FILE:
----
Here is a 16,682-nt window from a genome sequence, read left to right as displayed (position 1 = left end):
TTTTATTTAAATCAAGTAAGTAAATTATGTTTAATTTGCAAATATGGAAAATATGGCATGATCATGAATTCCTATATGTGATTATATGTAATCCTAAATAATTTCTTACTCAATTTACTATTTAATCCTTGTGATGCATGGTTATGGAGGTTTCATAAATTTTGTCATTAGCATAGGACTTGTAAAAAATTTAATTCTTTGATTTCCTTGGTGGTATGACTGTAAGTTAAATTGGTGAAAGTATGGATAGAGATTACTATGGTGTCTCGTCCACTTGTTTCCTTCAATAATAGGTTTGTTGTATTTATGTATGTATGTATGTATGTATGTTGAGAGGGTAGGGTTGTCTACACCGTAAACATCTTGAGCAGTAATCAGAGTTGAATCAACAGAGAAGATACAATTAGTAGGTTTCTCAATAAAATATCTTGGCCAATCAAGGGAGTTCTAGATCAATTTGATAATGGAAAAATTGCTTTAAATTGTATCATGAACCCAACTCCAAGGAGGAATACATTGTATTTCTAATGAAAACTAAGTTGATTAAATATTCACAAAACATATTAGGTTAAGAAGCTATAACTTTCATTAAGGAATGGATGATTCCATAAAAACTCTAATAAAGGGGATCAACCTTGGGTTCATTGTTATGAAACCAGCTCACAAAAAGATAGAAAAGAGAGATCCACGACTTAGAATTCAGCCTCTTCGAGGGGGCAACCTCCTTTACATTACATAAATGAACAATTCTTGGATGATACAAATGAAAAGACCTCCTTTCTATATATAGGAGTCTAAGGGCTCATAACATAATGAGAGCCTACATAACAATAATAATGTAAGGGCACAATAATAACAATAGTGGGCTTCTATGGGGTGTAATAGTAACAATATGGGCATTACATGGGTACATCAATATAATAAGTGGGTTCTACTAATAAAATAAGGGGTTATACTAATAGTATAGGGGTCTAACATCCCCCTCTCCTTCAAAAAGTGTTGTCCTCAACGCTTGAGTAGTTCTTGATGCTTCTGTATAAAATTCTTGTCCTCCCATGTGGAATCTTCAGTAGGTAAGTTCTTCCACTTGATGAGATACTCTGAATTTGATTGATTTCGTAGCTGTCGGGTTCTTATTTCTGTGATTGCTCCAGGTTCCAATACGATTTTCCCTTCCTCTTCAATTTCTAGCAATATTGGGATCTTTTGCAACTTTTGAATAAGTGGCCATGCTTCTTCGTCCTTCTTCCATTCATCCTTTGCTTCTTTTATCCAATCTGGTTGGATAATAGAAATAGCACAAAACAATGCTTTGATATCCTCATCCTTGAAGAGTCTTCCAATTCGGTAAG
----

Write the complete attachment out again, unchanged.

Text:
Here is a 16,682-nt window from a genome sequence, read left to right as displayed (position 1 = left end):
TTTTATTTAAATCAAGTAAGTAAATTATGTTTAATTTGCAAATATGGAAAATATGGCATGATCATGAATTCCTATATGTGATTATATGTAATCCTAAATAATTTCTTACTCAATTTACTATTTAATCCTTGTGATGCATGGTTATGGAGGTTTCATAAATTTTGTCATTAGCATAGGACTTGTAAAAAATTTAATTCTTTGATTTCCTTGGTGGTATGACTGTAAGTTAAATTGGTGAAAGTATGGATAGAGATTACTATGGTGTCTCGTCCACTTGTTTCCTTCAATAATAGGTTTGTTGTATTTATGTATGTATGTATGTATGTATGTTGAGAGGGTAGGGTTGTCTACACCGTAAACATCTTGAGCAGTAATCAGAGTTGAATCAACAGAGAAGATACAATTAGTAGGTTTCTCAATAAAATATCTTGGCCAATCAAGGGAGTTCTAGATCAATTTGATAATGGAAAAATTGCTTTAAATTGTATCATGAACCCAACTCCAAGGAGGAATACATTGTATTTCTAATGAAAACTAAGTTGATTAAATATTCACAAAACATATTAGGTTAAGAAGCTATAACTTTCATTAAGGAATGGATGATTCCATAAAAACTCTAATAAAGGGGATCAACCTTGGGTTCATTGTTATGAAACCAGCTCACAAAAAGATAGAAAAGAGAGATCCACGACTTAGAATTCAGCCTCTTCGAGGGGGCAACCTCCTTTACATTACATAAATGAACAATTCTTGGATGATACAAATGAAAAGACCTCCTTTCTATATATAGGAGTCTAAGGGCTCATAACATAATGAGAGCCTACATAACAATAATAATGTAAGGGCACAATAATAACAATAGTGGGCTTCTATGGGGTGTAATAGTAACAATATGGGCATTACATGGGTACATCAATATAATAAGTGGGTTCTACTAATAAAATAAGGGGTTATACTAATAGTATAGGGGTCTAACATCCCCCTCTCCTTCAAAAAGTGTTGTCCTCAACGCTTGAGTAGTTCTTGATGCTTCTGTATAAAATTCTTGTCCTCCCATGTGGAATCTTCAGTAGGTAAGTTCTTCCACTTGATGAGATACTCTGAATTTGATTGATTTCGTAGCTGTCGGGTTCTTATTTCTGTGATTGCTCCAGGTTCCAATACGATTTTCCCTTCCTCTTCAATTTCTAGCAATATTGGGATCTTTTGCAACTTTTGAATAAGTGGCCATGCTTCTTCGTCCTTCTTCCATTCATCCTTTGCTTCTTTTATCCAATCTGGTTGGATAATAGAAATAGCACAAAACAATGCTTTGATATCCTCATCCTTGAAGAGTCTTCCAATTCGGTAAG